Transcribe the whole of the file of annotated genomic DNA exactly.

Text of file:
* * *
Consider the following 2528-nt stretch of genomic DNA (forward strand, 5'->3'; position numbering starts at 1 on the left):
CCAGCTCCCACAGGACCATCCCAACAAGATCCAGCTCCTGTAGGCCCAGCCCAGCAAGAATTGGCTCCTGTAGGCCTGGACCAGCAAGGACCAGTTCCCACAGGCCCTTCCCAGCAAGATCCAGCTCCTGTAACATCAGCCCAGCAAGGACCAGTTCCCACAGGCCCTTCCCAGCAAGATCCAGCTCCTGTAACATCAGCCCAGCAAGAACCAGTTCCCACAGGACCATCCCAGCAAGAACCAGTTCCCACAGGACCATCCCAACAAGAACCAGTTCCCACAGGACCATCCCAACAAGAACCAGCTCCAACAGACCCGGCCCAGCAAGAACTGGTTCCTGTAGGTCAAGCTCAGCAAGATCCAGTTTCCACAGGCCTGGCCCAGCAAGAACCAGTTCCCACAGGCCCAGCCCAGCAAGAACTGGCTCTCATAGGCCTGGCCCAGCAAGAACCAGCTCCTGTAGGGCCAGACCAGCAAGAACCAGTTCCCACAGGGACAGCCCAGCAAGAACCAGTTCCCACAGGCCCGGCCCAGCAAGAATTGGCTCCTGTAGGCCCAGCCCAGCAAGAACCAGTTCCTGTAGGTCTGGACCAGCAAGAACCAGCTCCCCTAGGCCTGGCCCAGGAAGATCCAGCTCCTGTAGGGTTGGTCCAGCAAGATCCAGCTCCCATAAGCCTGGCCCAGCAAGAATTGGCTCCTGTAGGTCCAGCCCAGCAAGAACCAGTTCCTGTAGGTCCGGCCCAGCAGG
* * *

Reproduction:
Consider the following 2528-nt stretch of genomic DNA (forward strand, 5'->3'; position numbering starts at 1 on the left):
CCAGCTCCCACAGGACCATCCCAACAAGATCCAGCTCCTGTAGGCCCAGCCCAGCAAGAATTGGCTCCTGTAGGCCTGGACCAGCAAGGACCAGTTCCCACAGGCCCTTCCCAGCAAGATCCAGCTCCTGTAACATCAGCCCAGCAAGGACCAGTTCCCACAGGCCCTTCCCAGCAAGATCCAGCTCCTGTAACATCAGCCCAGCAAGAACCAGTTCCCACAGGACCATCCCAGCAAGAACCAGTTCCCACAGGACCATCCCAACAAGAACCAGTTCCCACAGGACCATCCCAACAAGAACCAGCTCCAACAGACCCGGCCCAGCAAGAACTGGTTCCTGTAGGTCAAGCTCAGCAAGATCCAGTTTCCACAGGCCTGGCCCAGCAAGAACCAGTTCCCACAGGCCCAGCCCAGCAAGAACTGGCTCTCATAGGCCTGGCCCAGCAAGAACCAGCTCCTGTAGGGCCAGACCAGCAAGAACCAGTTCCCACAGGGACAGCCCAGCAAGAACCAGTTCCCACAGGCCCGGCCCAGCAAGAATTGGCTCCTGTAGGCCCAGCCCAGCAAGAACCAGTTCCTGTAGGTCTGGACCAGCAAGAACCAGCTCCCCTAGGCCTGGCCCAGGAAGATCCAGCTCCTGTAGGGTTGGTCCAGCAAGATCCAGCTCCCATAAGCCTGGCCCAGCAAGAATTGGCTCCTGTAGGTCCAGCCCAGCAAGAACCAGTTCCTGTAGGTCCGGCCCAGCAGG